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#3 – Be Your Dog’s ‘Tour Guide’

By Christy Paxton – DogLife Skills Instructor, Kindness Specialist

1 in a series of 10 articles

This is a continuation of my series “The Top 10 Training Traps and How to Avoid Them

TRAP #3:

Since dogs have been with humans for a long time, you believe your dog understands your environment and comes into your home knowing most of the rules, and he will learn the rest quickly.


Although there are some dogs who fit easily into a household, most need help understanding how to navigate this foreign place. This is not a dog’s natural environment — it’s nowhere close to how he would live on his own. What you have welcomed into your home is sort of like a toddler from another planet! That should give you some idea of how much help and support they really need:

• Puppies typically require one to two YEARS of steady work. I said YEARS! The adult brain is set at approximately two years old in most dogs. Until then, your dog is developing. You need to help her transition from baby to adolescent (“rotten teenagerhood”) to adult. No one can predict how any dog’s personality will change as she matures, regardless of breed, so you have to lay good groundwork at the beginning. New inappropriate behaviors could crop up at any time during development!

• Dogs need a constant flow of information at the beginning so that they can understand what to do that will get them what they want. Making them guess or experiment leads to mistakes and reinforcement of the wrong behaviors.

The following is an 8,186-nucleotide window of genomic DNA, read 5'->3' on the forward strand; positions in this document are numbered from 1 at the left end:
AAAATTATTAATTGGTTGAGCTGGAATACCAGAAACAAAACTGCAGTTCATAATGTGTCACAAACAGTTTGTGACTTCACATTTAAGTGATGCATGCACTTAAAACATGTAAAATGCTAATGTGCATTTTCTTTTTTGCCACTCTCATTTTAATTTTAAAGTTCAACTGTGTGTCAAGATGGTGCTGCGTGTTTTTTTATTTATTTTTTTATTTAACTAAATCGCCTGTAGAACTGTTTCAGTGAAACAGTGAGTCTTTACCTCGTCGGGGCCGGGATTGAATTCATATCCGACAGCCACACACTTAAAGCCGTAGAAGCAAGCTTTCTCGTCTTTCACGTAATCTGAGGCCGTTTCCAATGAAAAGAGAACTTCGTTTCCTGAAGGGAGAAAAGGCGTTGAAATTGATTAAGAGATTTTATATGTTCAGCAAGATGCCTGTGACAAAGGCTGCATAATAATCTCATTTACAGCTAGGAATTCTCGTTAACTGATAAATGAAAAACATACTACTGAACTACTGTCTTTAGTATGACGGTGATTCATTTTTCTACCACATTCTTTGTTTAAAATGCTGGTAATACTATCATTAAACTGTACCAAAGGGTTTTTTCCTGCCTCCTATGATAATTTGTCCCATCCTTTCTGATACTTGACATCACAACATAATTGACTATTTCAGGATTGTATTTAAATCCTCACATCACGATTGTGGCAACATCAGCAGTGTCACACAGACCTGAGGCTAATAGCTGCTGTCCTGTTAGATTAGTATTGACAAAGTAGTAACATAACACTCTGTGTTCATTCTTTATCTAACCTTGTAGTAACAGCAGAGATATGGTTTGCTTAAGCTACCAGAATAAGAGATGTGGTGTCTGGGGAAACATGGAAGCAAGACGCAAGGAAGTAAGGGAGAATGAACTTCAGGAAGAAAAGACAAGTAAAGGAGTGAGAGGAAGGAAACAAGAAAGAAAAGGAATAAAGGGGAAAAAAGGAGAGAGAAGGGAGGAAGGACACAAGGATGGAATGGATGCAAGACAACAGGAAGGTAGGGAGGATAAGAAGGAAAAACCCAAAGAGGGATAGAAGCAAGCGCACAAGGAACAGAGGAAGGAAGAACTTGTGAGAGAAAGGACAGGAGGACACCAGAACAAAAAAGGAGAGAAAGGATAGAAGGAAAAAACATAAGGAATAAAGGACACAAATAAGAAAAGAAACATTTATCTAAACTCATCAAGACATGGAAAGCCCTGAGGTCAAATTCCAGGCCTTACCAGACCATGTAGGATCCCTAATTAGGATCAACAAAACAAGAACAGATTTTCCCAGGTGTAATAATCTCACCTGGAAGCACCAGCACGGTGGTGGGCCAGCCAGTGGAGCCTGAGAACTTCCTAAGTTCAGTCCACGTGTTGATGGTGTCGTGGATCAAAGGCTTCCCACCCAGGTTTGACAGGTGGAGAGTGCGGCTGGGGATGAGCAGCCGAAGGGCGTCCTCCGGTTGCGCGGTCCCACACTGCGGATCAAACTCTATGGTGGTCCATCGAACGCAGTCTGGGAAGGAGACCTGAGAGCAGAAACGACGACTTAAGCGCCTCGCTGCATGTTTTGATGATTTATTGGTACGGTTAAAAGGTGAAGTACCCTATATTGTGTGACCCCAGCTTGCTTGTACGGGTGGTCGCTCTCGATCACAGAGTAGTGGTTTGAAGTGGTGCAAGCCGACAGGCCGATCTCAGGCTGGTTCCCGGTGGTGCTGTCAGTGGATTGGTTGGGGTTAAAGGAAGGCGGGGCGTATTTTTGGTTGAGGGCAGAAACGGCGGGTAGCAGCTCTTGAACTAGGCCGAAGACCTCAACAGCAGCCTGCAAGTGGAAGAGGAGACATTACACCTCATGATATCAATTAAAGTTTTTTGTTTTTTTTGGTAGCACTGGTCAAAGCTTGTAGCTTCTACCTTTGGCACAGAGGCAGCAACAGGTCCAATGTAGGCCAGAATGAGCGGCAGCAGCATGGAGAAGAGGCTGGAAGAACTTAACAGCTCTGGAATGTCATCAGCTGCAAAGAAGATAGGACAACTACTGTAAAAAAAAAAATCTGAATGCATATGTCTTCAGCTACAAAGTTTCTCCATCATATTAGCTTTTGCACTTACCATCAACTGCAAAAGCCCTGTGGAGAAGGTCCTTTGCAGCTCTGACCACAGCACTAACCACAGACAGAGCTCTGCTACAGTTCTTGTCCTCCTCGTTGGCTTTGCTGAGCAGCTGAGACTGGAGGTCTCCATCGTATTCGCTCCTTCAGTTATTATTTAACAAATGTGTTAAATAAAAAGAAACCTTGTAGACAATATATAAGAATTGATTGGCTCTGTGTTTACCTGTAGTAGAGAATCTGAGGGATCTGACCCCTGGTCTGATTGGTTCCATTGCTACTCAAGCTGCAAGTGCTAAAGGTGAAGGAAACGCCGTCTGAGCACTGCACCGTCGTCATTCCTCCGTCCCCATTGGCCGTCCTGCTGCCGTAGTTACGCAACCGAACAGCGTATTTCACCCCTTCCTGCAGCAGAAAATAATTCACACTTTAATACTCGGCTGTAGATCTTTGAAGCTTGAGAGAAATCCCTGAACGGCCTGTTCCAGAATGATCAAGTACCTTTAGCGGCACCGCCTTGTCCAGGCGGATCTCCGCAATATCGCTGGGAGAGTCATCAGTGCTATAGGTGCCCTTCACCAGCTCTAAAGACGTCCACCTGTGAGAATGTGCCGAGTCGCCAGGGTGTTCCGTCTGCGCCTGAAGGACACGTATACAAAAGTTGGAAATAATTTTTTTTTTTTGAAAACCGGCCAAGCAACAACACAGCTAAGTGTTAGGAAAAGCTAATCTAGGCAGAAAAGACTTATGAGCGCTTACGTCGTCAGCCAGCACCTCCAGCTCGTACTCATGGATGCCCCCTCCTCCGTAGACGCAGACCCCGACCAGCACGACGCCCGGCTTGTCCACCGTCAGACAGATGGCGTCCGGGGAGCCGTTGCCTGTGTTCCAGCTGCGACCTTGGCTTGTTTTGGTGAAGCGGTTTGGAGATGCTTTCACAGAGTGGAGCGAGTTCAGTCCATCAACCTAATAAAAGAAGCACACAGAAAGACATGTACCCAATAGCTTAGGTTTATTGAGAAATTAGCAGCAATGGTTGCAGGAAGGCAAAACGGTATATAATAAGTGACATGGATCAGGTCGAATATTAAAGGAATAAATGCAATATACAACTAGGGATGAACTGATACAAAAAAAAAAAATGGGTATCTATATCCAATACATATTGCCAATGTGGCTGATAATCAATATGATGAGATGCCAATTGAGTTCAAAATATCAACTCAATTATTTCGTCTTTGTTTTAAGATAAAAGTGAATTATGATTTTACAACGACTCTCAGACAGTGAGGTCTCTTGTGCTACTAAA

• Dogs need clear, consistent information, presented again and again, in myriad situations.

• Dogs need less and less guidance as time goes on, but they will always need some help because they will never completely understand our environment.


Start thinking of yourself as your dog’s “tour guide.” You need a tour guide when you travel to distant lands you have no experience with, right? Your dog needs that too!

Show them what’s “right.” Tell them when they are doing “right” (they have no right/wrong, remember) so they can learn which behaviors bring good rewards. This will minimize your dog’s experimenting, which leads to many “wrong” behaviors. Give your dog a tour of your home by walking around with treats and raining them down upon him as he does “good” things. Use behaviorist Kathy Sdao’s SMART acronym (See, Mark And Reward Training) to remember the proper sequence: Notice your dog is doing “right,” tell her you noticed (“Good!” “Yes!” or “Yay!”), then give her what she wants (praise, treats, toys, outside, etc.). You will be amazed at how fast she learns about this foreign place!


Christy Paxton is the owner of Hand in Paw: Rewards-based Training for You and Your Dog, based in Brook Park.


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